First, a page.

I’ve never watched Blood-C before. Long have I wanted to see the anime series but I’ve never quite got around to doing so. Thankfully, a handy introduction to the series finally made its way to me in the form of the first volume of Blood-C Demonic Moonlight, published by Dark Horse. This two-volume manga acts a prequel to the Blood-C anime and so far I’ve found it a good introduction to CLAMP/Production I.G’s mysterious world. The story is set in the year 1946 and centers around a second lieutenant of the American military, David, who’s job is to investigate “strange” incidents. These bizarre cases can range from murders that couldn’t possibly have been committed by a human, to reports of children being ‘spirited away’. During his investigations, David runs into a mysterious man known as Kagekiri, who seems to have an understanding of these supernatural occurrences. All of these incidents tie back to the Ancients: creatures that take advantage of humans as a means of feeding on them. Unfortunately, this volume doesn’t clearly explain the intents of the Ancients, simply that they’re the cause of these incidents in order to find food. What David lacks in knowledge is made up for with his good fighting reflexes and investigator’s intuition. While he and Kagekiri are polar opposites in terms of personality, the two make a fairly good team whenever fate puts them together. David is a caring man and shoulders the burden of being an American stationed in Japan after the war, so he, like many other Americans, isn’t treated all that well by most Japanese citizens. Despite this, however, he always does his best for the people in the towns that he travels through. Kagekiri is a respected priest that travels from shrine to shrine investigating any mysterious cases that the locals have been discussing. Although he’s known as a priest, he doesn’t do any of the duties that a priest would normally perform. Instead Kagekiri comes off like a bit of a carefree freeloader to others but when faced with an Ancient his personality changes drastically to a much more serious tone. Kagekiri wields a mysterious sword, which is actually just the hilt of a sword that can create a full blade through spiritual power, and hints are dropped throughout the book that perhaps he isn’t even human! Whatever the case may be with Kagekiri, our story overall is an interesting one. This first volume includes three different stories (one of them being split across two chapters) and it’s nice to see that David’s whole life doesn’t revolve around his being stuck with Kagekiri. The two only encounter another every few months going by the timeline of these stories. These periodic interactions keep their relationship fresh and prevents either of them getting on the other’s nerves (or ours). This type of episodic storytelling also leaves room for plenty of intrigue surrounding Kagekiri and offers more than enough secrets to leave you wanting more. I could see this approach to the story begin to feel stale if this were aiming to be a long running series but for a two-volume plot it works rather well. How this story links up to Blood-C is not yet all that apparent (apart from Kagekiri’s sword) but artist Ryo Haduki teases that the connection will become clear in the next volume. Blood-C Demonic Moonlight has been put together by CLAMP, Production I.G, and handled by Ryo Haduki. Haduki doesn’t yet have any other manga tied to his name so there isn’t anything to draw comparisons to, but regardless I’m fond of the work that he’s done here. Backgrounds and characters are drawn well and the panel layouts always fit nicely for the action scenes. The Ancients too are nicely drawn and suitably intimidating for the role they’re meant to fill. My only complaint in regards to the artwork is that I feel as though the action scenes were too smooth. The images are detailed and work for this type of series, but the problem is that they work too well. The characters react too precisely and methodically and the environments unrealistically favour their success, and as a result I’d frequently start to lose my connection with what was happening. The battles didn’t draw me into the world enough, nor did I ever truly believe that the cast were in real danger. It’s a difficult feeling to explain but I think saying that some scenes, even for a fantasy series like this, just didn’t feel believable enough for these characters. Overall I had a good time with the first volume of Blood-C Demonic Moonlight. Putting my complaints about the art aside, I’ve been drawn in by the cast and I’m hooked enough to be interested in volume two. I think that this works rather well as an introduction to the Blood-C universe, and now I really do need to actually watch Blood-C itself…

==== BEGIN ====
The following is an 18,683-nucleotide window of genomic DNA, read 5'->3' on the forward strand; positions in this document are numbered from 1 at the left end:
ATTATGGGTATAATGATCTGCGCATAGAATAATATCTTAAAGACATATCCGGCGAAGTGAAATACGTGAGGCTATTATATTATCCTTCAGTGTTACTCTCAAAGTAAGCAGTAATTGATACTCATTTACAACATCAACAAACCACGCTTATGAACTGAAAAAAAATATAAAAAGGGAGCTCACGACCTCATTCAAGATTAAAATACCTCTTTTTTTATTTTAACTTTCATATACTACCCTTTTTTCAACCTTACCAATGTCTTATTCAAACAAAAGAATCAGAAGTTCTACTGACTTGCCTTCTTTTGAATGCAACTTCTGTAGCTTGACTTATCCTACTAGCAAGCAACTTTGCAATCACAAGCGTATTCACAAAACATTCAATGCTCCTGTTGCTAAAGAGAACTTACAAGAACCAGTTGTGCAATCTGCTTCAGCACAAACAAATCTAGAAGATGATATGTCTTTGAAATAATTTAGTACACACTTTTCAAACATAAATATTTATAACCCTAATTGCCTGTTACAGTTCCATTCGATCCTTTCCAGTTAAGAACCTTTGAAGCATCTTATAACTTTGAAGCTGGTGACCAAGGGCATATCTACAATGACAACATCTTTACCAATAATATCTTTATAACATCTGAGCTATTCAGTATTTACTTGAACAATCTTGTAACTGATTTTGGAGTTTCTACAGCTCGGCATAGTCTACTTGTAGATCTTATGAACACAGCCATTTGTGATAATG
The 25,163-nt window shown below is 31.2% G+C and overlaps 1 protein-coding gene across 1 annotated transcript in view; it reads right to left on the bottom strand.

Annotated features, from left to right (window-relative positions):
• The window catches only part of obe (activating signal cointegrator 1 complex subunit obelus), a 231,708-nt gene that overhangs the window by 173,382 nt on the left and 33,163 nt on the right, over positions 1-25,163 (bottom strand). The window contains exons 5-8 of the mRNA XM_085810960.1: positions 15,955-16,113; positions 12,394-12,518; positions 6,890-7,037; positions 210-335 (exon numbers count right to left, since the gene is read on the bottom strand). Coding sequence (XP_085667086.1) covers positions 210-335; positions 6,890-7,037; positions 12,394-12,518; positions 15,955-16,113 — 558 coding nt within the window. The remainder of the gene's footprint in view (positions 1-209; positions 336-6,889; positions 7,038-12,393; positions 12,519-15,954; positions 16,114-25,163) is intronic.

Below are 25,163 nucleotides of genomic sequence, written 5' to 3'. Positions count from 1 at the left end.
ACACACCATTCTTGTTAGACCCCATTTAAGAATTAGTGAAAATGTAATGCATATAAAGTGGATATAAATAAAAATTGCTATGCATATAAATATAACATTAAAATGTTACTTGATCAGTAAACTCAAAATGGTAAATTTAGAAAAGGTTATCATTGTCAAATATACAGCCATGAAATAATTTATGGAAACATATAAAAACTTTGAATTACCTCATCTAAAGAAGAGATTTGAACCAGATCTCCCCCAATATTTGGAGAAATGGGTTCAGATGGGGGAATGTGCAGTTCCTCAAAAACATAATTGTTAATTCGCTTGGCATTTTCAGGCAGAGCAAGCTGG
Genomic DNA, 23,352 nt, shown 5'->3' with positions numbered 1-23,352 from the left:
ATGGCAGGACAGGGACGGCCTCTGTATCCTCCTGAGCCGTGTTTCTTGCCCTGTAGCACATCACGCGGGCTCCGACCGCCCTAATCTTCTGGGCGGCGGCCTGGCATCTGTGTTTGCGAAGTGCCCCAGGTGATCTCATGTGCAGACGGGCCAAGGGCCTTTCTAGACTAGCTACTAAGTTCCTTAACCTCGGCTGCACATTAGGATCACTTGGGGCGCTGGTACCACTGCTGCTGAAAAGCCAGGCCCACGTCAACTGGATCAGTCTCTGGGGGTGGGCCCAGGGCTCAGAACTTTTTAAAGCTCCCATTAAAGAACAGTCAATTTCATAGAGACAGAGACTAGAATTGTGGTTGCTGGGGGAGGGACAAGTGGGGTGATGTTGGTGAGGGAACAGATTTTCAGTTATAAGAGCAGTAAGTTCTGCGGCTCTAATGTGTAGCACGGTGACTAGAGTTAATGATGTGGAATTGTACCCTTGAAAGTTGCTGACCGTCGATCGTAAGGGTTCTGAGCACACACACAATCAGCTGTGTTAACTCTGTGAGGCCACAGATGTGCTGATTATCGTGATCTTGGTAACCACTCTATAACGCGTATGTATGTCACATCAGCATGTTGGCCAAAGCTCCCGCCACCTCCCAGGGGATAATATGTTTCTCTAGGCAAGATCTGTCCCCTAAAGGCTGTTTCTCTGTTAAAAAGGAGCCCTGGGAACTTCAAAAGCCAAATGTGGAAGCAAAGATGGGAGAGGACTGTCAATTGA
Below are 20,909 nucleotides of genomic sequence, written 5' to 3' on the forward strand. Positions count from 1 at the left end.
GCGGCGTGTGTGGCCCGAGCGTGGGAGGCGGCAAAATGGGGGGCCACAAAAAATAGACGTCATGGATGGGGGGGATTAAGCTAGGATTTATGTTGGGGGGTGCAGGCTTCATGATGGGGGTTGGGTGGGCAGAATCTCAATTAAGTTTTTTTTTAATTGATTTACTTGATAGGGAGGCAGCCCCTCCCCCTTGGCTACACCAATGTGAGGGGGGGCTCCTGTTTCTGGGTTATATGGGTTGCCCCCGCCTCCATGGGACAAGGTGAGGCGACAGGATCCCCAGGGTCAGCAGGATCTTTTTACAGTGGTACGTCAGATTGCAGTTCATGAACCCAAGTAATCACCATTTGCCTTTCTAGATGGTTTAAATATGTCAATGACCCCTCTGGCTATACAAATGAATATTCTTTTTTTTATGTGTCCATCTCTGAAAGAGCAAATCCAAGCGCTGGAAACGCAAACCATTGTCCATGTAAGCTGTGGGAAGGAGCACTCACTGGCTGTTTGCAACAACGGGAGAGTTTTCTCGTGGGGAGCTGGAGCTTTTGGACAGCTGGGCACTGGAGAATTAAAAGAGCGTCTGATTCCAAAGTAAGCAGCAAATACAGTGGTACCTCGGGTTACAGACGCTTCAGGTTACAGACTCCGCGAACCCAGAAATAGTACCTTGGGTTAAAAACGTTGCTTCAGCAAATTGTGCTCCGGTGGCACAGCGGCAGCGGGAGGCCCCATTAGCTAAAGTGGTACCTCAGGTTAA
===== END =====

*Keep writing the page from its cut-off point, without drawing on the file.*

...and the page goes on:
Manga Quick Information UK Publisher: Dark Horse Genre: Mystery, Horror, Supernatural Mangaka: Ryo Haduki Number of pages: 184
The mangaka behind Eisner-nominated series Wandering Island, Kenji Tsuruta, is back! Teaming up with the winner of the Nihon SF Taisho award, Shinji Kajio, the two have created Emanon. The manga promises a whimsical look at what it means to carry memories with you from the beginning of time, but does it deliver?